Court Stops NNPC Recruitment Over Age Requirement

News

Afederal high court in Abuja has ordered the suspension of Nigerian
National Petroleum Corporation’s ongoing job recruitment pending the
determination of a suit filed by Pelumi Olajengbesi.


According to the News Agency of Nigeria, Olajengbesi, a public
interest lawyer, commenced the enforcement of the fundamental rights
of all potential applicants to set aside the recruitment by the NNPC
on the ground that it was discriminatory.

The recruitment had disqualified Nigerians above the age of 28 from
applying for the vacant positions.

Olajengbesi had faulted the age criterion placed on the ongoing
recruitment of the NNPC noting that it violated section 3(e)(iv) of
the Fundamental Rights (Enforcement Procedure), 2009 which protected
the public interest of Nigerians

He had written to the then Group Managing Director of NNPC, Dr.
Maikanti Baru, on March 26, threatening to drag the organisation to
court for placing discriminatory age requirements on qualified
Nigerians who would have applied for the jobs advertised by the
corporation.

The NNPC had invited applications from candidates for a number of
positions including trainees who must not be more than 28 years as of
December 31, 2018, and had graduated from a university or polytechnic
not earlier than 2014.

At the hearing on October 18, the applicant prayed the court to ensure
that justice was served on the unemployed Nigerians who needed to know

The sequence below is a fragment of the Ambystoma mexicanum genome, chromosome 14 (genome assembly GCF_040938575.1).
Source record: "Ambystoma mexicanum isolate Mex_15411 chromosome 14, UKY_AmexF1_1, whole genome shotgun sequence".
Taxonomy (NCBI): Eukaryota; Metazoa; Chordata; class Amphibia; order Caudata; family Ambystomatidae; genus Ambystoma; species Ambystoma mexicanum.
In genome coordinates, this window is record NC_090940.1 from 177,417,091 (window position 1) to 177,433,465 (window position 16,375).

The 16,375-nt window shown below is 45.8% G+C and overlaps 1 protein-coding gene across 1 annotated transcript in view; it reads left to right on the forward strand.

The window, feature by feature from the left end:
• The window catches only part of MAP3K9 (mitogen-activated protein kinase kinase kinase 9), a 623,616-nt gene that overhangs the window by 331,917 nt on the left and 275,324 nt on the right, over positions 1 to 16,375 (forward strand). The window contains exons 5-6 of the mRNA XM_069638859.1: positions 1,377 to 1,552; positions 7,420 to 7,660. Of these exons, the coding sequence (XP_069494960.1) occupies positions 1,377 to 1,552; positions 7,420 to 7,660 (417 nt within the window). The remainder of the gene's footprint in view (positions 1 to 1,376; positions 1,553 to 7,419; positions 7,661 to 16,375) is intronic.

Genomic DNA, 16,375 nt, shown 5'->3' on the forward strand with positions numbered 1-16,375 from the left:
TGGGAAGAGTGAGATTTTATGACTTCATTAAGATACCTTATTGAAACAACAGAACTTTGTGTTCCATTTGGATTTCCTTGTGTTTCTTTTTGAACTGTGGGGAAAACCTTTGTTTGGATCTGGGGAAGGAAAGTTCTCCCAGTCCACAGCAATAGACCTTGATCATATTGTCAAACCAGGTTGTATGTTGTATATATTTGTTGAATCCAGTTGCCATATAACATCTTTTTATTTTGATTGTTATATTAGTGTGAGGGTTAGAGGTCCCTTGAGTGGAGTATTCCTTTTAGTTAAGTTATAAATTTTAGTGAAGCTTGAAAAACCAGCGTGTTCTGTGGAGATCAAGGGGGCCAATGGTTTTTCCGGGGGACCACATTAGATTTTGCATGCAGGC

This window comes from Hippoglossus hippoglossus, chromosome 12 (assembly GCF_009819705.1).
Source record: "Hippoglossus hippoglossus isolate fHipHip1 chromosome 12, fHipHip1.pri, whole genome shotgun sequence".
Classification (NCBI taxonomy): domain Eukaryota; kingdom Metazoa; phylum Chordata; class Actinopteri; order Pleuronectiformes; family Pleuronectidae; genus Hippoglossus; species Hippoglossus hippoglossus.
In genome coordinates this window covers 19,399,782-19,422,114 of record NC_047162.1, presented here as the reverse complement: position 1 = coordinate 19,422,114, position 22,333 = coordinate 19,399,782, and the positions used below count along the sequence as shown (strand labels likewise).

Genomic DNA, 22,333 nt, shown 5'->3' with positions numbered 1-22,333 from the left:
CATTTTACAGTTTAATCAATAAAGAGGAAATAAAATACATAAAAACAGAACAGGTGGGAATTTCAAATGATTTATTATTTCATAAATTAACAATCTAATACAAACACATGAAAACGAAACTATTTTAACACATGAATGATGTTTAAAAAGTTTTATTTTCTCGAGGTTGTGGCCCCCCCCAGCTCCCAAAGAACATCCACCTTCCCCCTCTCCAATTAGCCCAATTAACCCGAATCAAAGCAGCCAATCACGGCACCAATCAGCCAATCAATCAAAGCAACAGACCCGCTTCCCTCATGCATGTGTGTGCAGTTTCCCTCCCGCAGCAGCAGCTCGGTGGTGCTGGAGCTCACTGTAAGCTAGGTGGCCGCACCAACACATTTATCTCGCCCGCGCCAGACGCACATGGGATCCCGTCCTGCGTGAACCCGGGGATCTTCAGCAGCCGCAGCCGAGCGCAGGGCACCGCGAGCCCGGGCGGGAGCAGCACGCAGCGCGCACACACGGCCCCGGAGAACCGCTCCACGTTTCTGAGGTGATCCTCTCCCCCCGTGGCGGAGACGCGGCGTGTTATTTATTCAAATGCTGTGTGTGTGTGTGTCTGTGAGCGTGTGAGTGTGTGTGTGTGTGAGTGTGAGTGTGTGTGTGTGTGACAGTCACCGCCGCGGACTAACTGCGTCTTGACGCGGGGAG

their stand in the matter.

“The matter has long been before the court and the rest of the matter
is at a stake and under Order 8 Rule 4 of the Article II of the
African Charter of Human and People’s Right (Ratification and
Enforcement) Act.

“I pray that the matter be heard together with the preliminary
objection filed by the respondents in the interest of justice,” the
applicant said.

When the matter was called up, the applicant’s counsel informed the
court that the respondent filed his counter on October 15, 2019.

In reply, the respondent informed the court that he was sick and had
surgery. The presiding judge, Justice Muhammed Tsoho informed the
respondent’s counsel that his counter was not properly filed before
the court and had not been regularised.

The court in considering the urgent nature of the matter granted an
adjournment for the respondents to regularise their counter.

Tsoho, however, ordered that parties must maintain the status quo
pending the hearing of the substantive suit. He adjourned the matter
until October 29 for hearing.

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